Candidates Court 'Twentysomethings'
Presidential hopefuls are using Internet, MTV in concerted effort to reach young US voters
THEY'VE been characterized as losers, slackers, apathetic, and lost. But so-called generation Xers are being courted by presidential candidates of both parties more ardently than at any time in the last quarter century.
Though young people historically turn out at the ballot box in smaller numbers than do other voters, they showed up in record numbers in 1992. Some political analysts say the 10 million 18- to 30-year olds who voted in the last presidential election were the crucial swing vote that sent Bill Clinton to the White House and George Bush back to Texas - and they could be important in a close race again this year.
With the lessons of 1992 fresh in their memories, candidates are reaching out to this segment of the population earlier, more systematically, and via nontraditional outlets where the MTV generation tunes in.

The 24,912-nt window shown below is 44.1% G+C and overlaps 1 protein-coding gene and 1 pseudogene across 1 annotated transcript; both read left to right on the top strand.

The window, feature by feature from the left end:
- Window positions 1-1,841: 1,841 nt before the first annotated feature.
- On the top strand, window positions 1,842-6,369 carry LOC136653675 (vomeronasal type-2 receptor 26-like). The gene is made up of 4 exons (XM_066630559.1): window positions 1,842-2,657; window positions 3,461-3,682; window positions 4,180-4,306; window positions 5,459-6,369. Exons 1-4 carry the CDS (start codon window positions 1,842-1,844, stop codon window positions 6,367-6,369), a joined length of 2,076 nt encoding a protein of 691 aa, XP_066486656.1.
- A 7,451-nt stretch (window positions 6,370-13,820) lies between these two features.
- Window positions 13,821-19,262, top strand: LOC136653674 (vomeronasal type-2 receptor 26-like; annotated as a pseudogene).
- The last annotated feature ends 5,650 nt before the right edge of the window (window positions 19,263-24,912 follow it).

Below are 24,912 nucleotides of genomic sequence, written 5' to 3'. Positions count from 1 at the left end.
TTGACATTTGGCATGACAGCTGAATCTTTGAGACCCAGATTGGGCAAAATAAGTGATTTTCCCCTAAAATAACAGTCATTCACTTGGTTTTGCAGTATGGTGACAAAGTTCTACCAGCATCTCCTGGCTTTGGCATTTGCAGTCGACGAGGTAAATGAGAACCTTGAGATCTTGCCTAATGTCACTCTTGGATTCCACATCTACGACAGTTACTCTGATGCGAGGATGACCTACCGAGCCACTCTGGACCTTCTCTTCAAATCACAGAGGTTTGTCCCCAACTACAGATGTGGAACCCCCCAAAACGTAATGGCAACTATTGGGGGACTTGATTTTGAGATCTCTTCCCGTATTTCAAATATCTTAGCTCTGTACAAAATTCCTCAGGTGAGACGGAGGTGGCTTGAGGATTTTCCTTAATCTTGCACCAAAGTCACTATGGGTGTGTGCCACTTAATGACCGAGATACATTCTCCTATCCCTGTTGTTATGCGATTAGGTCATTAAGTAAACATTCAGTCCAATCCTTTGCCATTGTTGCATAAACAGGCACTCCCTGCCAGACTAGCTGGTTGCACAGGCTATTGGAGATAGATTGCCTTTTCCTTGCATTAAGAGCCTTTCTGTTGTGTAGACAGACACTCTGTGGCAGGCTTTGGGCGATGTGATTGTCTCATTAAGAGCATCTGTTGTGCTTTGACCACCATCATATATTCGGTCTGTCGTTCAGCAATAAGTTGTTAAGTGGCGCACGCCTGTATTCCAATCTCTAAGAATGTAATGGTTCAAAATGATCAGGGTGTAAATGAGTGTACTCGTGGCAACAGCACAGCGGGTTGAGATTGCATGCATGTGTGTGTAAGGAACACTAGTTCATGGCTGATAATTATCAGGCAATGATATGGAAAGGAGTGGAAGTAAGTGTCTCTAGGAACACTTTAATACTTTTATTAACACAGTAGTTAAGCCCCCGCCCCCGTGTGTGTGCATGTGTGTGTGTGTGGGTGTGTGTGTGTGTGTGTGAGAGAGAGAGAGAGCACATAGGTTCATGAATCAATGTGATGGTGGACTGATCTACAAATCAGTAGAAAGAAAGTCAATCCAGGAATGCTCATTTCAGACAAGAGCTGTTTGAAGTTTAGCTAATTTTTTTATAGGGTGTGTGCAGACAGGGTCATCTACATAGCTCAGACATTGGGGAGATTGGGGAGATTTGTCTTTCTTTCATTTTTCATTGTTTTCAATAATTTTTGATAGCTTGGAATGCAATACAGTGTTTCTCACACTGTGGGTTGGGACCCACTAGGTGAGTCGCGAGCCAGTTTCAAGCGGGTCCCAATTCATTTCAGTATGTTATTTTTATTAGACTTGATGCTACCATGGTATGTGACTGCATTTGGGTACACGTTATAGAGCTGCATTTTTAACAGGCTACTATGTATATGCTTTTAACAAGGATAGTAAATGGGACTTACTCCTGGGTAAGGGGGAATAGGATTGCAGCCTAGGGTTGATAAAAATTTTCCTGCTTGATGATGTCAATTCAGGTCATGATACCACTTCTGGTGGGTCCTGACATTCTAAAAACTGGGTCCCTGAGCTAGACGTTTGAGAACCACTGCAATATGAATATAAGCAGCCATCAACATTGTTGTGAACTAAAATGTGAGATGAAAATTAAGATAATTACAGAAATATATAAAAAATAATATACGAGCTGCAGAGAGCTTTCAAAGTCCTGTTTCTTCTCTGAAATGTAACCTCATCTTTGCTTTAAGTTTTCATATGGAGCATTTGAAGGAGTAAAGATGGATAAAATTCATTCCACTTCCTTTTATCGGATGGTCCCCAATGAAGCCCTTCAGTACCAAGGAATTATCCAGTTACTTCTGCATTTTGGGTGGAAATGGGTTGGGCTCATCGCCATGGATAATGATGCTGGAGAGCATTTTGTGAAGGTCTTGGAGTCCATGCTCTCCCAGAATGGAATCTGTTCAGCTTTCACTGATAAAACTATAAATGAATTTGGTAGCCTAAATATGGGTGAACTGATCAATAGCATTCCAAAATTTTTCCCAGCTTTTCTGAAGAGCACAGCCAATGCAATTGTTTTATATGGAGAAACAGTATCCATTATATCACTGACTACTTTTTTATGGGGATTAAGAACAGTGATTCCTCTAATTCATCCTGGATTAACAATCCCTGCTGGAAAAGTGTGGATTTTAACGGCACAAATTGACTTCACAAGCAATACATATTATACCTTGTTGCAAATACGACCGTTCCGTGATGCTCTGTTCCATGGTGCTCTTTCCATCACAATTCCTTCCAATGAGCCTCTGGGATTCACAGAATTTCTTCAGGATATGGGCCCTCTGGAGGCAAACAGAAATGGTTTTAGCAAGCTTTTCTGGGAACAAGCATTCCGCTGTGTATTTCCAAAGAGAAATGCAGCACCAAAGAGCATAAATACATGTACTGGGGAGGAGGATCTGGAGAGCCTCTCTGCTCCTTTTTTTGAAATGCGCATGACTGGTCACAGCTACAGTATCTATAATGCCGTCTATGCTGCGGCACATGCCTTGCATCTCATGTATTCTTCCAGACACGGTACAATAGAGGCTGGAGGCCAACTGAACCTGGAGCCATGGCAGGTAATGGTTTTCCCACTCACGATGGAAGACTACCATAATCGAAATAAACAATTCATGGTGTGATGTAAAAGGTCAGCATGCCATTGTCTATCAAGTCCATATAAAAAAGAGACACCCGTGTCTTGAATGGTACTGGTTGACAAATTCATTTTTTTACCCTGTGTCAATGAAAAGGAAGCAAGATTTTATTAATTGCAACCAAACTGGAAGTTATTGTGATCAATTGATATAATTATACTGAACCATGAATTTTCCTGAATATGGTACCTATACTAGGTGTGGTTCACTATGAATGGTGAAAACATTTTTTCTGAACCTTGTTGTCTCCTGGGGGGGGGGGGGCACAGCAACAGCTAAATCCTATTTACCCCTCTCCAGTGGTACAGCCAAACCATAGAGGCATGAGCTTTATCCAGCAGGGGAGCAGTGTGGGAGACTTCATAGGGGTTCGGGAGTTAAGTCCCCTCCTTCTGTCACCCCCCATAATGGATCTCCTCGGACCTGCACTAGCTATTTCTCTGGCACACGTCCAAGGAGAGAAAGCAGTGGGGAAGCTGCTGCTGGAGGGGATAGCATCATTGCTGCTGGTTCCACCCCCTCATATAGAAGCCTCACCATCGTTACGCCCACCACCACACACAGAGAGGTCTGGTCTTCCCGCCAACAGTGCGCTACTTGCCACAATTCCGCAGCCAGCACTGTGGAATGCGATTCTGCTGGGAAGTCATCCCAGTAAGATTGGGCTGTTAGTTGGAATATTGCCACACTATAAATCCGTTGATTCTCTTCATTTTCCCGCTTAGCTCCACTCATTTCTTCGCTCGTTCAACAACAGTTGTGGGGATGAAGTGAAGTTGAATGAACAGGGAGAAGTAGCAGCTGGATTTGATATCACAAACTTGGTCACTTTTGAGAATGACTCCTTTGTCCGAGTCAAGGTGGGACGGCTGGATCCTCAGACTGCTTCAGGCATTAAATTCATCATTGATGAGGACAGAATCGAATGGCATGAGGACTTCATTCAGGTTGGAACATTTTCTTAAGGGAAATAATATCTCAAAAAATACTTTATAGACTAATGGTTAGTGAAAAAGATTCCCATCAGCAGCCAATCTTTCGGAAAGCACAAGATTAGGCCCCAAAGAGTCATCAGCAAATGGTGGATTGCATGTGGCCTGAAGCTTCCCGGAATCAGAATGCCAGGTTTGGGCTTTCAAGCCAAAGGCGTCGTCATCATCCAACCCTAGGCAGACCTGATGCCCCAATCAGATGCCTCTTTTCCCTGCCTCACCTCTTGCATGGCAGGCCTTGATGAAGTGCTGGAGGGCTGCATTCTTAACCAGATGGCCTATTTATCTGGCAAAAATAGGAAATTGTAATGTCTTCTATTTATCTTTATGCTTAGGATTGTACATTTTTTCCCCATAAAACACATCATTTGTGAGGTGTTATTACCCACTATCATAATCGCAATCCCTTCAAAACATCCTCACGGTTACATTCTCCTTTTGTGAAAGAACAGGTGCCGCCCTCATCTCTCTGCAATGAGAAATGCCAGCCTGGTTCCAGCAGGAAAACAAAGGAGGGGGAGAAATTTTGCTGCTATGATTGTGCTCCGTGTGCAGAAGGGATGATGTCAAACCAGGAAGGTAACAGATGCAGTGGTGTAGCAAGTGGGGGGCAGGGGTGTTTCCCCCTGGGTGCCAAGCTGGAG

''There is now a conscious decision that young people will be a part of the winning strategy,'' says Jamie Daves, youth director for Clinton-Gore '92 and field coordinator for the Democratic Leadership Council, a Clinton-backed policy group that represents the party's moderate wing.
But youth organizers say it will take more than electronic gestures from candidates to propel twentysomethings to the polls this year. In 1996, they say, the youth vote will tip toward the candidate who substantively addresses the issues dear to this group: financial aid, employment opportunities, crime, and the environment.